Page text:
So, you’re ready to start practicing Jewish witchcraft. Where do you begin? Like other magical cultures, Judaism has a long and rich history associated with the esoteric. Unlike many magical cultures, Judaism has done a lot in the last few centuries to distance itself from the magical workings that make up many of its practices. This is extremely sad makes my heart hurt because of all the culture that has been lost to so many Jews. Sadly, it can be seen to have been a necessity for our survival thanks to antisemitism. But, alas, I digress as that is not what we’re talking about today (although we will talk about in the future).
But, as I was saying, Judaism has spent a marvelous amount of time and energy trying to distance itself as a religion from the esoteric. This means that it’s not easy to just walk into a bookstore or search online for the magic within the religion. This can be done, of course, it’s just not easy. But then again, many things worth pursuing in life aren’t easy.
So how does one actually start practicing Jewish witchcraft? Here are some tips I’ve put together from my journey.
Research. Magic is prominent in Judaism if you look for it. And really, you don’t have to look that hard. You just have to look. Many people think of Kabbalah in terms of Jewish magic. It is. But, it’s not the end all and be all of Jewish magic. Magic existed within Judaism long before Kabbalah became known. Learn about a wide variety of Jewish magical practices. There are books, podcasts, online groups, and Jewitchy businesses out there. Obviously. My business is one of them, and if you are consuming this content you have already found at least one. Reach out to me or another Jewitch. We’d love to help point you on your way.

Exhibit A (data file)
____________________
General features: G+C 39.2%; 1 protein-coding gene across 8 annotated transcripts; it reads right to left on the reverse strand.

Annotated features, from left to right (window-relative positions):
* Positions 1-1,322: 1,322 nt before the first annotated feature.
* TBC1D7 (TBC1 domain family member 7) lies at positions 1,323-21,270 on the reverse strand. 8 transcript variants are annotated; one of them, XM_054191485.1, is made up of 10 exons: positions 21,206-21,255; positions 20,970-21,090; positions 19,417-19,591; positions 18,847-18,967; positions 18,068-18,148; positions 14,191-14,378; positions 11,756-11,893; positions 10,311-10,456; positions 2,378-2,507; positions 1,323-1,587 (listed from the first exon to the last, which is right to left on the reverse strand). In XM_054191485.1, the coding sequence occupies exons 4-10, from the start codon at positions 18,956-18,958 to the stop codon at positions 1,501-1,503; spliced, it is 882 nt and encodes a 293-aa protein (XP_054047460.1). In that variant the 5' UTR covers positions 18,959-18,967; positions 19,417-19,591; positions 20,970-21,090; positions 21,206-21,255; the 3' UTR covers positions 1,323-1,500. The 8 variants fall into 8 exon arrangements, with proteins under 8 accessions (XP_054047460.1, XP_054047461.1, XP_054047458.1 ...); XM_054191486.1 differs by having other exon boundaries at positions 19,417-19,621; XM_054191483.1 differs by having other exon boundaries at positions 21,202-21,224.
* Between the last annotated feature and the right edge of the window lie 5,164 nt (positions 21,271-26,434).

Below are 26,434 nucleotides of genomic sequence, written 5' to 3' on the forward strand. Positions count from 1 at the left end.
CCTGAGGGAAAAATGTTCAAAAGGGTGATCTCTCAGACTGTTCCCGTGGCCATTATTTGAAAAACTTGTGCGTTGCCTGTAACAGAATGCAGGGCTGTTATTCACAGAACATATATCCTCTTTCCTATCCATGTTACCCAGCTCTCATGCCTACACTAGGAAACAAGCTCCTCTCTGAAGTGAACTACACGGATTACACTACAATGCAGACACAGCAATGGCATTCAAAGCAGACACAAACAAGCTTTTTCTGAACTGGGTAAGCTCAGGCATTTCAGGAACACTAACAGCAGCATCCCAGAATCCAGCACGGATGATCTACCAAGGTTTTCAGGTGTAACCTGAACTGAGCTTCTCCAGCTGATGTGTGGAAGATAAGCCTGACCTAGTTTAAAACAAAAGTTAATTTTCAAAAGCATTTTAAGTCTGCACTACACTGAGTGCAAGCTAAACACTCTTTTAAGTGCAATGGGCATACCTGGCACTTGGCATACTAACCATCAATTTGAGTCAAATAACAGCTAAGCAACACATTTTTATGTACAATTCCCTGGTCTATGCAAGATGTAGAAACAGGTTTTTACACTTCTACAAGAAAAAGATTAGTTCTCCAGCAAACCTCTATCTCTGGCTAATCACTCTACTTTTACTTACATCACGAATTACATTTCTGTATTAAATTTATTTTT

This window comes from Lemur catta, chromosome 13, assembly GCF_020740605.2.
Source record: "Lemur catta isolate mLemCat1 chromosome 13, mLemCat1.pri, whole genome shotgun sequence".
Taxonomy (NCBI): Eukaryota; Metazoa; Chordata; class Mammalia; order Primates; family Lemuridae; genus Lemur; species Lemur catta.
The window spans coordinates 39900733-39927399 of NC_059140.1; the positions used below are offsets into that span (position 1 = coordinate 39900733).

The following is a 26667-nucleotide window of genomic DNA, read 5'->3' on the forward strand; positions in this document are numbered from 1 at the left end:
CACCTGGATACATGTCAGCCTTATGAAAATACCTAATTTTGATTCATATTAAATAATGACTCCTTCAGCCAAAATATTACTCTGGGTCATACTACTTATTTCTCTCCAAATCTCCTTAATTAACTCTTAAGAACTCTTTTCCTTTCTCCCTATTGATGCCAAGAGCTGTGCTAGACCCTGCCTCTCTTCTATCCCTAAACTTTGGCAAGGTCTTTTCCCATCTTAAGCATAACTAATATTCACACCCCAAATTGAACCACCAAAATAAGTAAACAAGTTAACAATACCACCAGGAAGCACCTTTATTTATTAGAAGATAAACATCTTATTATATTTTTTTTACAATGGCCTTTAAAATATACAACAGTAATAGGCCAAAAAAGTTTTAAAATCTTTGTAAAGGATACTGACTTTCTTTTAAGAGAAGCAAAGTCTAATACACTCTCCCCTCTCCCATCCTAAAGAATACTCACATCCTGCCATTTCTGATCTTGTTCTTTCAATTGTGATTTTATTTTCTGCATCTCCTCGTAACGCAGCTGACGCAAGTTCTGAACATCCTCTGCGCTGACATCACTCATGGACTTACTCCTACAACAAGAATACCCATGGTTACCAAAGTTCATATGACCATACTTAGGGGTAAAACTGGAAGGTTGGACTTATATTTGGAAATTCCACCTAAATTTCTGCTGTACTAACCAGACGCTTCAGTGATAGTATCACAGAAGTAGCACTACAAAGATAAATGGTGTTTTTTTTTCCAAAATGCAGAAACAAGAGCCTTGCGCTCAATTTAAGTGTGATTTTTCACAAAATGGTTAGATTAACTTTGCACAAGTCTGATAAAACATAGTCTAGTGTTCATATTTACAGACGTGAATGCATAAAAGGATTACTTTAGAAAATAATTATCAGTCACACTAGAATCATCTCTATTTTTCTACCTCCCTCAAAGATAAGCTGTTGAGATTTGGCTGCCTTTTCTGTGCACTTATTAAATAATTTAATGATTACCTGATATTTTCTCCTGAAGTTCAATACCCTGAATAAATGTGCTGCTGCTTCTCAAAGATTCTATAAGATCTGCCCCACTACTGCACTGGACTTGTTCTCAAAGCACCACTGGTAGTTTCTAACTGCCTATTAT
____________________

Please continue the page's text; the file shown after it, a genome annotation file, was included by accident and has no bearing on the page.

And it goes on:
Decide what matters to you. Do you want your practice to be 100% Jewish or are you open to other practices? I ask this because some Jewish witches only practice Judaism. Others, like myself, blend other magical practices in with Judaism. I do it because I come from a mixed heritage and converted to Judaism as an adult. So I blend all my stuff together. Deciding what you want to make part of your practice is important because it influences which resources and people you learn from.
Find a mentor or partner. Witchcraft is often solitary. Judaism is often communal. Finding an experienced Jewitch or another practitioner who resonates with you can help you on your learning path. Gathering wtih someone else, even if occasionally can make yoru work fun. Having a mentorcan help you on your learning path. A mentor can share guidance, wisdom, and knowledge.
Trust yourself. Reserach is great. Mentors are great. But they are not infalliable. While you aren’t infalliable, either, never discount your intuition. Your body has wisdom. Learn to hear, listen to, and trust your body’s innate wisdom. Your body only has your best interest in mind. I am a librarian. I believe in the power of books and knowledge from elders. But as you learn, take what you are learning and discern the truth of it for yourself. Magic is not a cult. Don’t let anyone tell you it has to be a certain way- even if it’s a book or mentor.
These are just four quick tips to help you get started on your Jewitch-y path. If you want help or need guidance, send me a message. I’d love to chat.